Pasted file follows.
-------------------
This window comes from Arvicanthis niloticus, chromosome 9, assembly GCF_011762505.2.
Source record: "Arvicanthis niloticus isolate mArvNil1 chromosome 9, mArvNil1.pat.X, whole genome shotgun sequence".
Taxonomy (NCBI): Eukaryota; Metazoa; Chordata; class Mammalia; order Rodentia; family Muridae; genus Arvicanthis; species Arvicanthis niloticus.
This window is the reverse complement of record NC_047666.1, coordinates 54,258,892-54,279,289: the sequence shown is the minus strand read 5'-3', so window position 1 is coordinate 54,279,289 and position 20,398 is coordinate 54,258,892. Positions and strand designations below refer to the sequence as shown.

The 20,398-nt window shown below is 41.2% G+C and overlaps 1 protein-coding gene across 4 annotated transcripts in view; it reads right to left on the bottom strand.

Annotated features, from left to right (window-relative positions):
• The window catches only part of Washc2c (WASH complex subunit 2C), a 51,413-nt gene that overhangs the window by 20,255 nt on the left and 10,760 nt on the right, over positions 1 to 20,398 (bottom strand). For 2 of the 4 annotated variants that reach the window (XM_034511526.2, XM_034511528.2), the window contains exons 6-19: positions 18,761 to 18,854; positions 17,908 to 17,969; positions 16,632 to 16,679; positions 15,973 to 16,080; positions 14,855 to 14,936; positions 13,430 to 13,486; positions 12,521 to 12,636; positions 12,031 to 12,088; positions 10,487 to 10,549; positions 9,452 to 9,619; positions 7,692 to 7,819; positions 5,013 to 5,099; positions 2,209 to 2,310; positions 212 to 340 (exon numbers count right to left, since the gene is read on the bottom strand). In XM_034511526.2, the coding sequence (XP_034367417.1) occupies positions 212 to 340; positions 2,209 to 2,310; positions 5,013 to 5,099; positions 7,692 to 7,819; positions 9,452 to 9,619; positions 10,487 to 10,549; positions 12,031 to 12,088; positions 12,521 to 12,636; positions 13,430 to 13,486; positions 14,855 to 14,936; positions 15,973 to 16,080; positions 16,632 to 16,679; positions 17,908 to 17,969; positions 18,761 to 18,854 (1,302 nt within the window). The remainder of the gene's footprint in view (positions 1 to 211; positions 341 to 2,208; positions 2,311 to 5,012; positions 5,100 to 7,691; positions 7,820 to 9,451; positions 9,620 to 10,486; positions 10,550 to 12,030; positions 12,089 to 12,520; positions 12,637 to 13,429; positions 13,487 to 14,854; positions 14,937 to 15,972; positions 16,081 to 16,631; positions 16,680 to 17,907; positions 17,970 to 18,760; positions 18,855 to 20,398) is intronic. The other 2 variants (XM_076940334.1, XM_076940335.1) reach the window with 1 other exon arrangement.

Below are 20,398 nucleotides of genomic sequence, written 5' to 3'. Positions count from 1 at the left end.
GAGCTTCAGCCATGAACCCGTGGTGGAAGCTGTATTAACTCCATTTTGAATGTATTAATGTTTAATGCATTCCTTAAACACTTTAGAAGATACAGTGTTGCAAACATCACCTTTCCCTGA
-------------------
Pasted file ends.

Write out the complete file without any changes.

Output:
This window comes from Arvicanthis niloticus, chromosome 9, assembly GCF_011762505.2.
Source record: "Arvicanthis niloticus isolate mArvNil1 chromosome 9, mArvNil1.pat.X, whole genome shotgun sequence".
Taxonomy (NCBI): Eukaryota; Metazoa; Chordata; class Mammalia; order Rodentia; family Muridae; genus Arvicanthis; species Arvicanthis niloticus.
This window is the reverse complement of record NC_047666.1, coordinates 54,258,892-54,279,289: the sequence shown is the minus strand read 5'-3', so window position 1 is coordinate 54,279,289 and position 20,398 is coordinate 54,258,892. Positions and strand designations below refer to the sequence as shown.

The 20,398-nt window shown below is 41.2% G+C and overlaps 1 protein-coding gene across 4 annotated transcripts in view; it reads right to left on the bottom strand.

Annotated features, from left to right (window-relative positions):
• The window catches only part of Washc2c (WASH complex subunit 2C), a 51,413-nt gene that overhangs the window by 20,255 nt on the left and 10,760 nt on the right, over positions 1 to 20,398 (bottom strand). For 2 of the 4 annotated variants that reach the window (XM_034511526.2, XM_034511528.2), the window contains exons 6-19: positions 18,761 to 18,854; positions 17,908 to 17,969; positions 16,632 to 16,679; positions 15,973 to 16,080; positions 14,855 to 14,936; positions 13,430 to 13,486; positions 12,521 to 12,636; positions 12,031 to 12,088; positions 10,487 to 10,549; positions 9,452 to 9,619; positions 7,692 to 7,819; positions 5,013 to 5,099; positions 2,209 to 2,310; positions 212 to 340 (exon numbers count right to left, since the gene is read on the bottom strand). In XM_034511526.2, the coding sequence (XP_034367417.1) occupies positions 212 to 340; positions 2,209 to 2,310; positions 5,013 to 5,099; positions 7,692 to 7,819; positions 9,452 to 9,619; positions 10,487 to 10,549; positions 12,031 to 12,088; positions 12,521 to 12,636; positions 13,430 to 13,486; positions 14,855 to 14,936; positions 15,973 to 16,080; positions 16,632 to 16,679; positions 17,908 to 17,969; positions 18,761 to 18,854 (1,302 nt within the window). The remainder of the gene's footprint in view (positions 1 to 211; positions 341 to 2,208; positions 2,311 to 5,012; positions 5,100 to 7,691; positions 7,820 to 9,451; positions 9,620 to 10,486; positions 10,550 to 12,030; positions 12,089 to 12,520; positions 12,637 to 13,429; positions 13,487 to 14,854; positions 14,937 to 15,972; positions 16,081 to 16,631; positions 16,680 to 17,907; positions 17,970 to 18,760; positions 18,855 to 20,398) is intronic. The other 2 variants (XM_076940334.1, XM_076940335.1) reach the window with 1 other exon arrangement.

Below are 20,398 nucleotides of genomic sequence, written 5' to 3'. Positions count from 1 at the left end.
GAGCTTCAGCCATGAACCCGTGGTGGAAGCTGTATTAACTCCATTTTGAATGTATTAATGTTTAATGCATTCCTTAAACACTTTAGAAGATACAGTGTTGCAAACATCACCTTTCCCTGA